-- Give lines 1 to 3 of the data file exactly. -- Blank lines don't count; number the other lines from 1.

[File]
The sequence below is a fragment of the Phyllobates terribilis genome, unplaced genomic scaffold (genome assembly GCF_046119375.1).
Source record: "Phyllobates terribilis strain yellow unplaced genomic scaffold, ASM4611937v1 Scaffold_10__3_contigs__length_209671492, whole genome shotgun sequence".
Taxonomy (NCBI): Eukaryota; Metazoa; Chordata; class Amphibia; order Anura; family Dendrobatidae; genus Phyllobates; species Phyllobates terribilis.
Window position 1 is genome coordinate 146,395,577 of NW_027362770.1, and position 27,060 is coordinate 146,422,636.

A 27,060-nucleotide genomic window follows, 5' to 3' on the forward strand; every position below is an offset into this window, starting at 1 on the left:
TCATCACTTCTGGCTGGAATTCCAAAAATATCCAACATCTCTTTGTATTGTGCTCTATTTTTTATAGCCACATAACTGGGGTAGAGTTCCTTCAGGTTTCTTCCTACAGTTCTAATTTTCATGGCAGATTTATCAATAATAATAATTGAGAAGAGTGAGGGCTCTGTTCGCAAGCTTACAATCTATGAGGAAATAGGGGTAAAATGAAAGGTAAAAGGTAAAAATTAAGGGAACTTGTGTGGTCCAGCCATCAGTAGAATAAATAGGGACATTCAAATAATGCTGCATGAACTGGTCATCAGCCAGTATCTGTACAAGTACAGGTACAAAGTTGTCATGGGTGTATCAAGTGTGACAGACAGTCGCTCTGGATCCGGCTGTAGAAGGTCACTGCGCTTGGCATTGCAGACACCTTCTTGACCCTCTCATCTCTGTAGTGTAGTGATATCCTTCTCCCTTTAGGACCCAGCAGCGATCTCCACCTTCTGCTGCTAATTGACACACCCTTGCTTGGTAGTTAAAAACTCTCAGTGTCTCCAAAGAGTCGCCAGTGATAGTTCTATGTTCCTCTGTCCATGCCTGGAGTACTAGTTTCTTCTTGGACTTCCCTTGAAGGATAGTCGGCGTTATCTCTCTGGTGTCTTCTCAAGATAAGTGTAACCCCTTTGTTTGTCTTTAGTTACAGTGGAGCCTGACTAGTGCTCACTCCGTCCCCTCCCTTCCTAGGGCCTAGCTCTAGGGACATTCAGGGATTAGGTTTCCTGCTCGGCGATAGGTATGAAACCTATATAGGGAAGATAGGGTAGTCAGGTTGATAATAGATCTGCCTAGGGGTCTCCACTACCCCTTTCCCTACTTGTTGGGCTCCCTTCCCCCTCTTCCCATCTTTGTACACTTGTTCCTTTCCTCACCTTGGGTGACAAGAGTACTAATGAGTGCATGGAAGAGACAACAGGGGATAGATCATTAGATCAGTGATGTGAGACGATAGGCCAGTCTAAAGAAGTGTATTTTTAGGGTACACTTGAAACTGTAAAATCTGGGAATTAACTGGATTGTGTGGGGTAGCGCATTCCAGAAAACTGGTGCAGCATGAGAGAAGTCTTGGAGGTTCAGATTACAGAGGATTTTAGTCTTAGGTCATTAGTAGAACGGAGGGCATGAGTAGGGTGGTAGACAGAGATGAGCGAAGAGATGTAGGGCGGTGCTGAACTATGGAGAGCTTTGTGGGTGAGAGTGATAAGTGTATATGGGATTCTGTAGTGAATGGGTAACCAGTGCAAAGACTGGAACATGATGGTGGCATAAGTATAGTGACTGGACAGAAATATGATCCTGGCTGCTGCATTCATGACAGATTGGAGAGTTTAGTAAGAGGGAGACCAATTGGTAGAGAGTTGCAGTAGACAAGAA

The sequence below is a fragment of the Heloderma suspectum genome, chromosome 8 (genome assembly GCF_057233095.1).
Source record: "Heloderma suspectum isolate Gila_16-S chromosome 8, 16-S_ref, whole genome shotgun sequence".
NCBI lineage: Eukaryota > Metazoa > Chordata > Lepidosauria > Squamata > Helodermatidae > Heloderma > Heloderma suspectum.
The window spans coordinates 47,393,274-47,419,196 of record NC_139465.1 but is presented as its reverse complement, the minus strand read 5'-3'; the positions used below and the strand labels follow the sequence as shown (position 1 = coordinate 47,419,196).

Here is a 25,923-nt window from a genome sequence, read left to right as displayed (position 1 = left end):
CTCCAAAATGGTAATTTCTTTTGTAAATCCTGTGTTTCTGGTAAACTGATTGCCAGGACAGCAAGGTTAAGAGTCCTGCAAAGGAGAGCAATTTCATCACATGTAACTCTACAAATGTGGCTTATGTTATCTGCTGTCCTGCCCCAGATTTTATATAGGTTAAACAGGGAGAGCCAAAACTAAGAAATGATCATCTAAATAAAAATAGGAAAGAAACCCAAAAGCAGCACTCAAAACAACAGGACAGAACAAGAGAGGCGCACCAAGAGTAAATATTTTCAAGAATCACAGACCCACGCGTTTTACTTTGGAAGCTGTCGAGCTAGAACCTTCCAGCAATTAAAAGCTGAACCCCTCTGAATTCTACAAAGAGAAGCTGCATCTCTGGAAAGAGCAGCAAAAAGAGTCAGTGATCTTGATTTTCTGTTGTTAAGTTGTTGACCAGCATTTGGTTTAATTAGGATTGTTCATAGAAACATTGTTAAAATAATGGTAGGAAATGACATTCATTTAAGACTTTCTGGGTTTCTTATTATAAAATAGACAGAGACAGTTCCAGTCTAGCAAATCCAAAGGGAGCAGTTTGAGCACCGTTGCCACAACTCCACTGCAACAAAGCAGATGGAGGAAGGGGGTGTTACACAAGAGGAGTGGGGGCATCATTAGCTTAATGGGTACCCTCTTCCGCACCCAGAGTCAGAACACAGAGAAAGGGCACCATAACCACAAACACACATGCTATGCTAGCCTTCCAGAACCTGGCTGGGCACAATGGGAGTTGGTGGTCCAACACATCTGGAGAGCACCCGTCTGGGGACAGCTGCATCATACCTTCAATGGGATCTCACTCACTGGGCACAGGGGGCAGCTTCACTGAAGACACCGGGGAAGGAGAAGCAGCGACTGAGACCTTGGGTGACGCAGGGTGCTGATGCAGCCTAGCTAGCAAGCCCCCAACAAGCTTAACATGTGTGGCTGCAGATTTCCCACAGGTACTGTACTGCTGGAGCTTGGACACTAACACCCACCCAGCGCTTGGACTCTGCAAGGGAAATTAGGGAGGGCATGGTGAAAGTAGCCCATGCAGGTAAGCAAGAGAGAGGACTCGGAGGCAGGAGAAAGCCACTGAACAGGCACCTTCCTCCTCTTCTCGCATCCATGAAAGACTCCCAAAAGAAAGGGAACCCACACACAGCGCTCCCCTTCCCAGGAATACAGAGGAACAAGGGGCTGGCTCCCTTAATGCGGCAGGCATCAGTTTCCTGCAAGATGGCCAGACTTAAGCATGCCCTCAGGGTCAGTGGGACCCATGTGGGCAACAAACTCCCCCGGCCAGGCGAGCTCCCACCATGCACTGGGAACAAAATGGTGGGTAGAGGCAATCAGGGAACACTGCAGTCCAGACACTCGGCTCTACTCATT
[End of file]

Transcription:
The sequence below is a fragment of the Phyllobates terribilis genome, unplaced genomic scaffold (genome assembly GCF_046119375.1).
Source record: "Phyllobates terribilis strain yellow unplaced genomic scaffold, ASM4611937v1 Scaffold_10__3_contigs__length_209671492, whole genome shotgun sequence".
Taxonomy (NCBI): Eukaryota; Metazoa; Chordata; class Amphibia; order Anura; family Dendrobatidae; genus Phyllobates; species Phyllobates terribilis.